Students with Disabilities

General Special Education Information

Kansas Student Support Services (Special Education): This is the office in the State Department of Education dedicated to meeting the needs of exceptional students in Kansas. Useful information includes the state special education regulations, guidelines for accommodations for students with disabilities on the state assessments, and state special education statistics.

Center for Effective Collaboration and Practice (CECP): CECP focuses on the needs of children with or at risk of developing severe emotional disturbance. It is funded by the U.S. Department of Education’s Office of Special Education Programs. This link takes you its section on Schools and Special Education. There are not a huge number of special education resources here, but there is a nice module on “Students with Emotional Disturbance” and resources on IDEA and functional behavioral assessments. Be sure to check out the other sections on juvenile justice, mental health, school violence prevention, and more.

Council for Exceptional Children (CEC): Geared more towards special education professionals, though the information is still useful for parents. Plenty of information on gifted special education. Emphasis on following developments in IDEA. Site features professional development and professional standards resources.

Families and Advocates Partnership for Education (FAPE): The FAPE website is run by PACER. Its main feature is information on the Individuals with Disabilities Education Act (IDEA). However, the IDEA information has not been updated for years—there is nothing available on the IDEA 2004 Reauthorization on this site. They do offer a fairly extensive parent resources section, with simple, nicely done handouts on special education and general education topics. Some information is available in Spanish, Hmong, and Somali.

LD Online: This website is a service of a public television station in Washington D.C. It provides information from experts, parents, and kids about helping people with learning disabilities and ADHD. The resources are useful for anyone involved in special education, though. Be sure to check out the “LD in Depth” section for more articles and reports. LD Online offers resources geared specifically to parents, kids, teachers, and volunteers. Some information is available in Spanish.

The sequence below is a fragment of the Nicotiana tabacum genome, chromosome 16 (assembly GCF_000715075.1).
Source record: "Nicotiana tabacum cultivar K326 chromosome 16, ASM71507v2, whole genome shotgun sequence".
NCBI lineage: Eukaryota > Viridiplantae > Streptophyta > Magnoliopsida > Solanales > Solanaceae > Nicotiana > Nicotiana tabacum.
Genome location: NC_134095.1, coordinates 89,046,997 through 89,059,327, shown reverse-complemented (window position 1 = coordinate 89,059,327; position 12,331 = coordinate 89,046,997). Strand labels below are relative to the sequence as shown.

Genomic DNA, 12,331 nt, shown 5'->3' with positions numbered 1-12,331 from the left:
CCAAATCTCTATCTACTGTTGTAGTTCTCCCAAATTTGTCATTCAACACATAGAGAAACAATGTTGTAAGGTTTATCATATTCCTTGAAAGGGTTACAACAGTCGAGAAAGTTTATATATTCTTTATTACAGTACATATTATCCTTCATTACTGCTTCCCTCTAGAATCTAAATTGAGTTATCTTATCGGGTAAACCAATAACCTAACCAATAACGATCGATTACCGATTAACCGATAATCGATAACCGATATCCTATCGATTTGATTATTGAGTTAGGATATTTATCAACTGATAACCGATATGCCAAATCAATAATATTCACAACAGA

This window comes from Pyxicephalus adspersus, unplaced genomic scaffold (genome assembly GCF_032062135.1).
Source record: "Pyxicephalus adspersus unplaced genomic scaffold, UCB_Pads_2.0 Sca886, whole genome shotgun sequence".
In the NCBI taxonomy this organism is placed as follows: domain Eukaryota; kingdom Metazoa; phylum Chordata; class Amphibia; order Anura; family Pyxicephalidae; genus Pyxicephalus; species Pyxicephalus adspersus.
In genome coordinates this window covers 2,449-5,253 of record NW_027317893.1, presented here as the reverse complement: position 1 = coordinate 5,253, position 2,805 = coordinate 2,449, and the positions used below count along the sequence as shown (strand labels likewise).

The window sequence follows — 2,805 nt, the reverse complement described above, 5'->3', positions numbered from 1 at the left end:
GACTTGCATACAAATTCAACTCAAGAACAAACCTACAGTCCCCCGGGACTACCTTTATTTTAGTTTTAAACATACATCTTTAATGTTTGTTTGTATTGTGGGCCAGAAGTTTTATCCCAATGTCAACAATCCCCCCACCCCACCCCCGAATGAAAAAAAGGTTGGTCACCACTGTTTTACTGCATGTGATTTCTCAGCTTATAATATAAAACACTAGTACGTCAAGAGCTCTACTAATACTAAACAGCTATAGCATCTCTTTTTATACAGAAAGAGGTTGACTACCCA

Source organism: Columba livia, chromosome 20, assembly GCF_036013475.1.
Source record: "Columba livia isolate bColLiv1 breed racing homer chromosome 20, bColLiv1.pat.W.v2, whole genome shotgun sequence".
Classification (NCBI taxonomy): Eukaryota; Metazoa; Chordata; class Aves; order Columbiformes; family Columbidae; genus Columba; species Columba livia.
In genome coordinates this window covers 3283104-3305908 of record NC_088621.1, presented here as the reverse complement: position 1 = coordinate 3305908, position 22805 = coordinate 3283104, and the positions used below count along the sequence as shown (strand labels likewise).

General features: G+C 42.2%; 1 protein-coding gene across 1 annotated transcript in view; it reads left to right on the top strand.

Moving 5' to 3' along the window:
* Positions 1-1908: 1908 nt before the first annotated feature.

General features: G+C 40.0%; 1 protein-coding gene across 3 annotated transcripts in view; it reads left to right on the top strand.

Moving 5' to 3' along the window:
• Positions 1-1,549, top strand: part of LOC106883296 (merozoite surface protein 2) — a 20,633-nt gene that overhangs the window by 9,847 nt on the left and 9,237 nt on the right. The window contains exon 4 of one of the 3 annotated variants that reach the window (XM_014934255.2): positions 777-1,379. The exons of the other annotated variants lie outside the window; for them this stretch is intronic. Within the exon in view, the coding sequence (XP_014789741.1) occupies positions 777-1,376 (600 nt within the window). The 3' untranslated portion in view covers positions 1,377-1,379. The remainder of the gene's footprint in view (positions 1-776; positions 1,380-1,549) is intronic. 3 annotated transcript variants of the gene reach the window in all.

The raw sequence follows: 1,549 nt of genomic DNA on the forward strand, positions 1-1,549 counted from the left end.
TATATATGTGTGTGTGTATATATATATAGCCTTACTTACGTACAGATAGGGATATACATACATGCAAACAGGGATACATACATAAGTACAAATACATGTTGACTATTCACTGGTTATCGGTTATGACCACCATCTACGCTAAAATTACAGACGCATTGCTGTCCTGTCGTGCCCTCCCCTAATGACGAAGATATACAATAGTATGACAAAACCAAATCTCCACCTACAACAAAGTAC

Learning Disabilities Association of America (LDA): Nice, easy to use site. Provides resources specifically geared towards parents, teachers, professionals, and adults. Features legislative updates and an online course for parents on IDEA 2004—free to LDA members.

National Dissemination Center for Children with Disabilities (NICHCY): A wonderful site with more great information on disabilities and special education than you could probably ever read. Make sure to look through all parts of the site so you don’t miss anything. Some information is available in Spanish.

Office of Special Education Programs (OSEP): OSEP is a division of the federal Office of Special Education and Rehabilitative Services (OSERS). OSEP resources include publications, national studies, grants and funding, and national special education statistics. Links to resources are found at the bottom of the page, not in the green and brown box at the top.

Parent Advocacy Coalition for Educational Rights (PACER): “The PACER Center’s mission is to expand opportunities and enhance the quality of life for children and young adults with disabilities and their families, based on the concept of parents helping parents.” PACER is the founding organization of other related programs, such as the National ALLIANCE for Parent Centers and Families and Advocates Partnership for Education (FAPE). This site has exhaustive special education resources, but it also provides information on related topics like juvenile justice, mental health, physical health, and more. Some information is available in Spanish, Hmong, Laotian and Somali.